Italian designer Gastone Rinaldi was born in 1920 in Padua, Italy. His father, Mario Rinaldi, was the founder of the metal furniture manufacturer RIMA. Established in 1916, Rinaldi and his brother Giorgio eventually gained control of the company in 1948.
In the postwar era, under Rinaldi’s leadership, RIMA quickly became a leading brand for Italian homes. Notable designs include the DU9, DU10, and DU11 Chairs (all 1951 for the Hospital Section of Milan’s IX Triennale), the sculptural DU43 Lounge Chair (1953), the DU30 Chair (1954, Compasso d’Oro), the DU41 Armchair (1957, Silver Medal at XI Triennale), and the Sabrina Chair (1970s). In 1956, RIMA began producing sofas with metal structures that featured fold-down mechanisms. The most well-known example is the avant-garde Saturno Sofa (c. 1958), which is part of the permanent collection at New York’s Museum of Modern Art.
In 1974, due to strife within the company, Rinaldi left RIMA and established Thema in Limena. Both the tubular steel cantilevered Arianna Armchair (1978-9) and the Dafne Chair (1978) received nominations for Compasso d’Oros in 1981. Thema closed in 1989.
Over the course of his career, Rinaldi collaborated with many renowned Italian designers, including Franco Albini, Franco Campo and Carlo Graffi, Michele De Lucchi, Ignazio Gardella, Carlo Mollino, Ico Parisi, Gio Ponti, Alberto Rosselli, Ettore Sottsass, and Marco Zanuso. Notably, Rinaldi designed armchairs for the Piccolo Theater in Milan (1998) in collaboration with Zanuso and designed chairs for the Molinette Hospital in Turin in collaboration with Mollino. Ponti’s architectural magazine Domus often published Rinaldi’s designs.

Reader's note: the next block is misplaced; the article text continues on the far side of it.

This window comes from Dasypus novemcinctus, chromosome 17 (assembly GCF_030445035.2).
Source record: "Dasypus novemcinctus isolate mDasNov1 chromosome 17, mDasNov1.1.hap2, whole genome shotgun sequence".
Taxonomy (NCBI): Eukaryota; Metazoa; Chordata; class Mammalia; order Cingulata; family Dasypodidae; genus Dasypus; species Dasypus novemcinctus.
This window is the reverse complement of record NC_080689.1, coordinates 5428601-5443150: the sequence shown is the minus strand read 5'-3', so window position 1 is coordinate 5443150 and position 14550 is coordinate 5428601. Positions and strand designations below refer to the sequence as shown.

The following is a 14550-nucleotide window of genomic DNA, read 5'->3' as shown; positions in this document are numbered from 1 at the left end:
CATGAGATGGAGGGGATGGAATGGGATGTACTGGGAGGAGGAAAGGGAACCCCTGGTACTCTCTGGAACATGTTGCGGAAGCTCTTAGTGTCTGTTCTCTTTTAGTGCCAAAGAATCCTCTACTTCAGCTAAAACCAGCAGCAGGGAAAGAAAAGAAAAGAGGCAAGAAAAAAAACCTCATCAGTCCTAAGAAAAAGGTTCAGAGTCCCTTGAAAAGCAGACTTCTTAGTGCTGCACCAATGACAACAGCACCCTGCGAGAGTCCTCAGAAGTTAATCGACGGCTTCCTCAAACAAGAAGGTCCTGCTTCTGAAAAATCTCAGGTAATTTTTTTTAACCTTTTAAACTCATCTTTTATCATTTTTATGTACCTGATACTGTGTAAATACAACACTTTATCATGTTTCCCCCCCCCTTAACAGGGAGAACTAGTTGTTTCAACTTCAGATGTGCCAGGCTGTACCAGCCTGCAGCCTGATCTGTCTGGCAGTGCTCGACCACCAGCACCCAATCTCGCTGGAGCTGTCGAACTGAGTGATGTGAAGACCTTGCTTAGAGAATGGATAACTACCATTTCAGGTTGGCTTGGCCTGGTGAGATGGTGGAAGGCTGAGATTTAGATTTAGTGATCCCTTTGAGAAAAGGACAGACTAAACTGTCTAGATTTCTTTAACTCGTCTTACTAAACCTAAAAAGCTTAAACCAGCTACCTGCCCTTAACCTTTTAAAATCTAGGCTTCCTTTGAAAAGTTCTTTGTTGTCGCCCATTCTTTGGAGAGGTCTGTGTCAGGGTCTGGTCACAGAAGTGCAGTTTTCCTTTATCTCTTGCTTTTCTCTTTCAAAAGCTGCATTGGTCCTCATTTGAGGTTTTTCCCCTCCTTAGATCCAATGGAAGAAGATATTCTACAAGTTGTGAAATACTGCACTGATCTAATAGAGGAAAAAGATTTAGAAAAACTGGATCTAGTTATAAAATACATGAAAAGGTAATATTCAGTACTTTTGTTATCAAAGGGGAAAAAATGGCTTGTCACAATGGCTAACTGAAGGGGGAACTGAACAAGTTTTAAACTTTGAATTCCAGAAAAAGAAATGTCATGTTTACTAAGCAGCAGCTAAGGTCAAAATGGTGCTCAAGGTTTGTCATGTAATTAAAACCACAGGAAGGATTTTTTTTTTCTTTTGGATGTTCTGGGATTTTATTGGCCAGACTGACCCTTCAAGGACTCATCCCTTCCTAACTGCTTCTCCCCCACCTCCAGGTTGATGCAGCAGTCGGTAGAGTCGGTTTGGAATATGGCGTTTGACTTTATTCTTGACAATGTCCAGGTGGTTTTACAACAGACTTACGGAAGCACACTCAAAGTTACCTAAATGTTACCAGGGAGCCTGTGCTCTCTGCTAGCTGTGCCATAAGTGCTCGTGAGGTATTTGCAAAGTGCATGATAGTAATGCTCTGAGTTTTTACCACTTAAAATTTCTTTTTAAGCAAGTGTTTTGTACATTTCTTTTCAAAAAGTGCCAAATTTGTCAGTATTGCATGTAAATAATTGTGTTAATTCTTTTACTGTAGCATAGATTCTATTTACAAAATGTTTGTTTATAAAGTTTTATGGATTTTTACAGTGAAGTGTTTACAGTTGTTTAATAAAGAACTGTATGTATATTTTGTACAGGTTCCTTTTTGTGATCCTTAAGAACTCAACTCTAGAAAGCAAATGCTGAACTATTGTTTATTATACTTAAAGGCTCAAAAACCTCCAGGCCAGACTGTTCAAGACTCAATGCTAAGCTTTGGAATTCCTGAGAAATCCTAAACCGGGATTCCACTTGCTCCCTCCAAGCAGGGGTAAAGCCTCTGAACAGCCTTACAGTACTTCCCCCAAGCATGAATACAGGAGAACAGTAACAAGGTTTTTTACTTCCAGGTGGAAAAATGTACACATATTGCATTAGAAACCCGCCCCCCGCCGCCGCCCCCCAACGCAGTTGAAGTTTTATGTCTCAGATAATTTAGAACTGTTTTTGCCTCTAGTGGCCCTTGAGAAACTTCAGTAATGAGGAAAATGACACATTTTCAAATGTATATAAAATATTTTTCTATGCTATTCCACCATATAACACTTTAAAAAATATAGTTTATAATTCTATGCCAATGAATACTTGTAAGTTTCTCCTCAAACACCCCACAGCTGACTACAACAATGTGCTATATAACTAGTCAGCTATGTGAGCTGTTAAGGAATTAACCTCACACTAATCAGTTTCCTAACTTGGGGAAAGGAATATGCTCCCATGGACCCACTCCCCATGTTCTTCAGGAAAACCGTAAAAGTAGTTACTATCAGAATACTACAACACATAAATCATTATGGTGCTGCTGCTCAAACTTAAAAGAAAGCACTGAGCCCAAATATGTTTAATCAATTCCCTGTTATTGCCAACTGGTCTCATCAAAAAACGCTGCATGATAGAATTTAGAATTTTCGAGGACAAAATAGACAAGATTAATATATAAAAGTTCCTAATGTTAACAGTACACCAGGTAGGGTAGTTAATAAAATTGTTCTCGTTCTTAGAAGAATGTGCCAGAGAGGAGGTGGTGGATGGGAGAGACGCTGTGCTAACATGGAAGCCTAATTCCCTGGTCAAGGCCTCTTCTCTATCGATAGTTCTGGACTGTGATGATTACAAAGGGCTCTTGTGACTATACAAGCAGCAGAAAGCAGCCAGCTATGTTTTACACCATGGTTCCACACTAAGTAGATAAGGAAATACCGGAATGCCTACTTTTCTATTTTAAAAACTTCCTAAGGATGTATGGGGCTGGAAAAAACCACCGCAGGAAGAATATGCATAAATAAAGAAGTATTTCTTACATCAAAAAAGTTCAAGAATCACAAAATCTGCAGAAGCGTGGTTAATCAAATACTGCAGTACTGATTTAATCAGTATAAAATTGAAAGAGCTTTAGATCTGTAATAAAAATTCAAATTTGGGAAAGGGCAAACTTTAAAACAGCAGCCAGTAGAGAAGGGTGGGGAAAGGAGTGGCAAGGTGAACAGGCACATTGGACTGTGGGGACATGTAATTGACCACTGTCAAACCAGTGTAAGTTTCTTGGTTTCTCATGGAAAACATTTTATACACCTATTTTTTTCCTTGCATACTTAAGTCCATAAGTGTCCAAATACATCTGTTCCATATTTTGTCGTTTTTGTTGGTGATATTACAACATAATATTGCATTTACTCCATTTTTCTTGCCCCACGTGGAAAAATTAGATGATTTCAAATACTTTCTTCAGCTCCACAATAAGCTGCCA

In addition to being a talented designer, Rinaldi also played soccer for AC Padua, Cremonese, and AC Udinese in the 1940s, and he was an amature racecar driver, participating in Italy’s legendary Mille Miglia (Thousand Mile race).
Rinaldi passed away in Padua in 2006. In 2015, the exhibition RIMA: Ricerca e Stile was held at the Cigola Fenaroli Valotti palace in Brescia.
Although he is not as widely-known as many of his contemporaries, Rinaldi’s designs—many of which were produced in limited quantities—are coveted today by high-end collectors.